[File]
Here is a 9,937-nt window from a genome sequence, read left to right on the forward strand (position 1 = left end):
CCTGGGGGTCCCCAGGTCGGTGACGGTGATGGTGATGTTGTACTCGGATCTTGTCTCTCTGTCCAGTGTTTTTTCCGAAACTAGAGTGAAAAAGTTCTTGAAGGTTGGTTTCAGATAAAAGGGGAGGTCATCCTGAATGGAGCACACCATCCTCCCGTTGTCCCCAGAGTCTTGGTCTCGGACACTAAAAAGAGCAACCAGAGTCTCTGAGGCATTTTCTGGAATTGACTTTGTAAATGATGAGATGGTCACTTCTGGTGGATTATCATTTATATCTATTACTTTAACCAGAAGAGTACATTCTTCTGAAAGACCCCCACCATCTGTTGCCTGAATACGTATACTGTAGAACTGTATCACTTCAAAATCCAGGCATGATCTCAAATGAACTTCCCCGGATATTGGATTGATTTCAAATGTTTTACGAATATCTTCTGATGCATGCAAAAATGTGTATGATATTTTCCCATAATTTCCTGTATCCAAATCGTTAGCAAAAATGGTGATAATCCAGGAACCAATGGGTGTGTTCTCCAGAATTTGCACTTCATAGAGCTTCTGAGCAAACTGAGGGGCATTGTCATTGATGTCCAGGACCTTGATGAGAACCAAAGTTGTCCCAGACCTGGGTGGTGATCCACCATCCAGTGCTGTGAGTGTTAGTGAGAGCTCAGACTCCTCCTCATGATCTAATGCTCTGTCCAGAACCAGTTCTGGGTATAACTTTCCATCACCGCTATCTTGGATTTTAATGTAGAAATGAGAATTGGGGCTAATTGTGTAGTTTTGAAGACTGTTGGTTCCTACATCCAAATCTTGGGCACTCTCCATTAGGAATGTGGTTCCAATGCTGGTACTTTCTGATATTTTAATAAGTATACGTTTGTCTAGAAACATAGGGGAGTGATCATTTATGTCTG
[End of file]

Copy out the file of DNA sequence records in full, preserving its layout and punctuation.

Here is a 9,937-nt window from a genome sequence, read left to right on the forward strand (position 1 = left end):
CCTGGGGGTCCCCAGGTCGGTGACGGTGATGGTGATGTTGTACTCGGATCTTGTCTCTCTGTCCAGTGTTTTTTCCGAAACTAGAGTGAAAAAGTTCTTGAAGGTTGGTTTCAGATAAAAGGGGAGGTCATCCTGAATGGAGCACACCATCCTCCCGTTGTCCCCAGAGTCTTGGTCTCGGACACTAAAAAGAGCAACCAGAGTCTCTGAGGCATTTTCTGGAATTGACTTTGTAAATGATGAGATGGTCACTTCTGGTGGATTATCATTTATATCTATTACTTTAACCAGAAGAGTACATTCTTCTGAAAGACCCCCACCATCTGTTGCCTGAATACGTATACTGTAGAACTGTATCACTTCAAAATCCAGGCATGATCTCAAATGAACTTCCCCGGATATTGGATTGATTTCAAATGTTTTACGAATATCTTCTGATGCATGCAAAAATGTGTATGATATTTTCCCATAATTTCCTGTATCCAAATCGTTAGCAAAAATGGTGATAATCCAGGAACCAATGGGTGTGTTCTCCAGAATTTGCACTTCATAGAGCTTCTGAGCAAACTGAGGGGCATTGTCATTGATGTCCAGGACCTTGATGAGAACCAAAGTTGTCCCAGACCTGGGTGGTGATCCACCATCCAGTGCTGTGAGTGTTAGTGAGAGCTCAGACTCCTCCTCATGATCTAATGCTCTGTCCAGAACCAGTTCTGGGTATAACTTTCCATCACCGCTATCTTGGATTTTAATGTAGAAATGAGAATTGGGGCTAATTGTGTAGTTTTGAAGACTGTTGGTTCCTACATCCAAATCTTGGGCACTCTCCATTAGGAATGTGGTTCCAATGCTGGTACTTTCTGATATTTTAATAAGTATACGTTTGTCTAGAAACATAGGGGAGTGATCATTTATGTCTG